Leave it to Norway’s Mayhem, original purveyors of quote-unquote dangerous black metal to drag me back into my discomfort zone by headlining the Black Metal Warfare tour, a nationwide trek wherein the second generation provocateurs, alongside Watain and Revenge, inspired mosh pits, threw blood on the crowd, and peddled tee shirts lionizing “Panic, Terror, Arson, Metal, Chaos.”

“Oh yeah, that’s right,” I thought to myself, looking at the merch rack hobbled in the corner of Seattle’s El Corazon, “I fucking love blowing stuff up. Silly me, where *did* my balls go?” A prescient thought, as the night wound up being a testament to testicular fortitude. Continue reading »

Jan 082015
 

 

(BadWolf provides his annual list of personal favorites among not-metal albums released in 2014.)

I’ve never written so few lists at the end of the year. During my first year at No Clean Singing, I wrote three separate lists. Many writers compose even more, and I have no idea how they do it. However, each year my format has changed as I think of new ways to think about music. As time goes by, I simplify, I erase boundaries.

There’s only one meaningful distinction in my list this year: metal vs. not-metal. My metal list is currently up at Invisible Oranges, and it serves as my unified vision of 2014 in heavy metal. However, this is my favorite list—my favorite piece of copy that I write each year. There’s something about writing about mainstream music on an underground metal blog that strikes me as fun and transgressive.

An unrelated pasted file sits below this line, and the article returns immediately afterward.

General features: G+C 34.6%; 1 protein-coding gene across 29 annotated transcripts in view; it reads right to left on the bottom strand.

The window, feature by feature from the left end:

More to the point, I always loved reading the opinions of metal heads and musicians about non-metal music. To people outside of the culture extreme music is what sets us apart. Inside the community, however, our tastes in other genres of music can offer interesting window into people’s personalities. I also wonder if the commonalities we find outside of the music reveal something about the threads that other artists and metal share. For example, my #1 album is, I know, fairly popular among metal bloggers, but you’ll have to wade through my bottom nine to get to it. Continue reading »